Is it OK to be friends with unbelievers?
On this episode of Upstream, Macie poses a question many Christians often ask themselves: “Is it OK to be friends with unbelievers?” Matthew Haste takes us to John 17 for the answer.
Do I need to read Leviticus and the Old Testament?
Have you ever felt stuck in your Bible reading plan once you arrived at tough parts of the Bible? This is the episode for you! Hear as Nick Turner asks Adam Howell: “Do I need to read Leviticus and the Old Testament?”
How do I know the Bible is true?
Watch as Nick Turner sits down with Boyce College professor Adam Howell to discuss why Christians can have confidence the Bible is true.
Can you do a devotional in 5 minutes?
Is finding time for a devotional hard for you? Current Boyce student Macie De Vight sits down with Matthew Haste, Associate Professor of Biblical Spirituality and Biblical Counseling, as he answers the question: “Can you do a devotional in 5 minutes?”
Macie: Hi guys. My name is Macie. Thank you so much for watching Upstream, which is brought to you by Boyce College. Today we’re joined by Dr. Haste who teaches classes here at Boyce in biblical counseling and biblical spirituality. Dr. Haste, I grew up in a Christian home with a lot of Christian friends and I didn’t have a ton of unbelieving friends.
Today’s question kind of relates to that. Is it okay to have friends that aren’t believers? And if so, do you have any advice for that?
Dr. Matthew Haste: Yeah, it’s a great question. To the first question, is it okay? Absolutely. In fact, I would say it’s not okay to not have any Christian friends.
The Bible is clear. Christian fellowship is a vital part of how God grows us and encourages us in our walk with him. But the Scripture is equally clear that we are commissioned by God to represent him to the world. We are, as Paul called himself, ambassadors of Christ. And so it would be very difficult to be obedient to that command if we had no meaningful relationships with unbelievers.
So it’s absolutely okay. It would be wrong in some sense to have zero significant relationship with unbelievers. But that second question is important. How do we do that wisely? How do we think about those relationships in a way that we’re making sure that we’re having a greater influence on them than perhaps we might think they are having on us, as we seek to honor the Lord with our lives? A passage of Scripture I would encourage you to go to, and read through, and think through some of the categories in, is John 17.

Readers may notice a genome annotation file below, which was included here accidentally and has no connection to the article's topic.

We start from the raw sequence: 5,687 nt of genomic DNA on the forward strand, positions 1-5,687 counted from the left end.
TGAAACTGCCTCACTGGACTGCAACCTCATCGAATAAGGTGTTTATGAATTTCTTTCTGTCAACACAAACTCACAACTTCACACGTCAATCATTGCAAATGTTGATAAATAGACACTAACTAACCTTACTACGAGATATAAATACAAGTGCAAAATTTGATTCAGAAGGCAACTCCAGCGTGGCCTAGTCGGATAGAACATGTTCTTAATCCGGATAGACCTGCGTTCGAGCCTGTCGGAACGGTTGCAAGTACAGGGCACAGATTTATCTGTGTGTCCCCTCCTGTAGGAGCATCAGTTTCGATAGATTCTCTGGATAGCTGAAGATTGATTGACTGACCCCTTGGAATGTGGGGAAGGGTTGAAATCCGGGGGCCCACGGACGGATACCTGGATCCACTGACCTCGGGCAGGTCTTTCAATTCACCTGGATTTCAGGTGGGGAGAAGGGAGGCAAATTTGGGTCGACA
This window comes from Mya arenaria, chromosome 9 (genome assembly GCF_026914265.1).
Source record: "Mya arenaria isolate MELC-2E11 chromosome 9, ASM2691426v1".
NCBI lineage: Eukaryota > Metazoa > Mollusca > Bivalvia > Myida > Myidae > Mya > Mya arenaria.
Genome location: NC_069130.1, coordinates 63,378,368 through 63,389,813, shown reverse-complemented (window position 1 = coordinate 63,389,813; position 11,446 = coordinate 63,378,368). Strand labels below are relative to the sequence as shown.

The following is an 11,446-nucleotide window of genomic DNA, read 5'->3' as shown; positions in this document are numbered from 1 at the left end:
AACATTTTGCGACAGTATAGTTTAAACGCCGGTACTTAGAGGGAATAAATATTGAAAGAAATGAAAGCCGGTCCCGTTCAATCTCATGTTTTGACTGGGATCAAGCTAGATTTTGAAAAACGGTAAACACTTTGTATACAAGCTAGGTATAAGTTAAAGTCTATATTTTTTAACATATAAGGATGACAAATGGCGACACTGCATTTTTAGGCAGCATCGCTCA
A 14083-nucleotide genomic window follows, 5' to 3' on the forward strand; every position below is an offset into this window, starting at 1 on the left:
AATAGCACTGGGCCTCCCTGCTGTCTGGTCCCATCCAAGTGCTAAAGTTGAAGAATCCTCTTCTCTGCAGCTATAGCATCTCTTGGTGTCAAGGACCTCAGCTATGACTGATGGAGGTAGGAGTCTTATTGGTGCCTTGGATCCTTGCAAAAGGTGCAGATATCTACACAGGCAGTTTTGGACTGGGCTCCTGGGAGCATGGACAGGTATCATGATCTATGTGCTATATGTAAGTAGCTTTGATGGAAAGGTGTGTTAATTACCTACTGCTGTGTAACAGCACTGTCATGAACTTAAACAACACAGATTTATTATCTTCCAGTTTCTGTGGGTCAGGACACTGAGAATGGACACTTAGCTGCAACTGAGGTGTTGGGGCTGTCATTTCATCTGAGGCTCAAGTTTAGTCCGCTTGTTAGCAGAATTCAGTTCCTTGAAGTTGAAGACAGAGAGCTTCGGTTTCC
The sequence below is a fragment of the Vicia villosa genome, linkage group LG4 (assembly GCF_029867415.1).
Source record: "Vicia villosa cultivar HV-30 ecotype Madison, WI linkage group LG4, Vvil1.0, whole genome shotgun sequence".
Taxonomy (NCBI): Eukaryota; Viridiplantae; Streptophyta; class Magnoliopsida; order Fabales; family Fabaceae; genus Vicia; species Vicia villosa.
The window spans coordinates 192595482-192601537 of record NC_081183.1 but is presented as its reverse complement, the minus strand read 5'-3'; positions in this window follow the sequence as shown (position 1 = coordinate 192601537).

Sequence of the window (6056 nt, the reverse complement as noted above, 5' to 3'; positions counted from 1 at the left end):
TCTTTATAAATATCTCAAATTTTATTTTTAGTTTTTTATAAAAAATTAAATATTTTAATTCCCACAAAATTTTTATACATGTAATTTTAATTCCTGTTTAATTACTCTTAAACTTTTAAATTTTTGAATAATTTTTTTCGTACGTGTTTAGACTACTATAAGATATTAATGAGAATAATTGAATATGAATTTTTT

In John 17, it’s a fascinating scene. Jesus is praying to the father, so the son is praying to the father. He says, “I’m going to pray for my disciples.” He’s praying in the presence of his earthly disciples at the time and all who would believe upon their message. In one sense, Jesus is praying to the father for you and I, as those who have believed on the message of the disciples.
He says, I am coming to you soon, but I do not ask that you would take them, meaning, my disciples, with me. I do not ask that you would take them out of the world. But rather that you would leave them in the world. The idea is—Jesus is asking the father to actually leave his followers in the world.
That gets to the first part of the question. We’re intended to be in the world. But what Jesus says is that we are to be in the world, but not of the world. We are to be present in the world, we’re to have significant relationships with those outside of the faith, but we’re not to be unduly influenced by them. Or we’re not to be marked by them or characterized by their ways.
We instead are to be in the world with a unique purpose as ambassadors of Christ. I think that purpose is exemplified in a couple of key words at the end of that prayer. In John 17, Jesus is praying to the father. He says, “sanctify them in the truth.” And then he speaks of sending us into the world.
I think those two words are helpful as we think about how to navigate friendships with unbelievers. We are sanctified and we are sent. We are sanctified, meaning God has set us apart for his holy purposes as representatives of him. And we are sent into the world to represent him to others.
And so as we’re thinking through how to navigate our friendships, how much time we should spend with this person or that person, and how to have difficult conversations with people about subjects that we know we disagree with them on, how do I speak the gospel to a person whose maybe hostile to the faith in some way?
It’s helpful to remember who we are in Christ. We are those who have been sanctified and we are those who have been sent. Those two ideas are helpful to us as we go into the world, as we engage in friendships with unbelievers, and ultimately, as we try to extend the hope of the gospel to them and tell them about the hope we have in Christ.
Macie: That’s very helpful. Thank you so much, Dr. Haste. Thank you guys for watching Upstream. If you have more questions, please visit us at boycecollege.com.
We’ll see you next time on Upstream.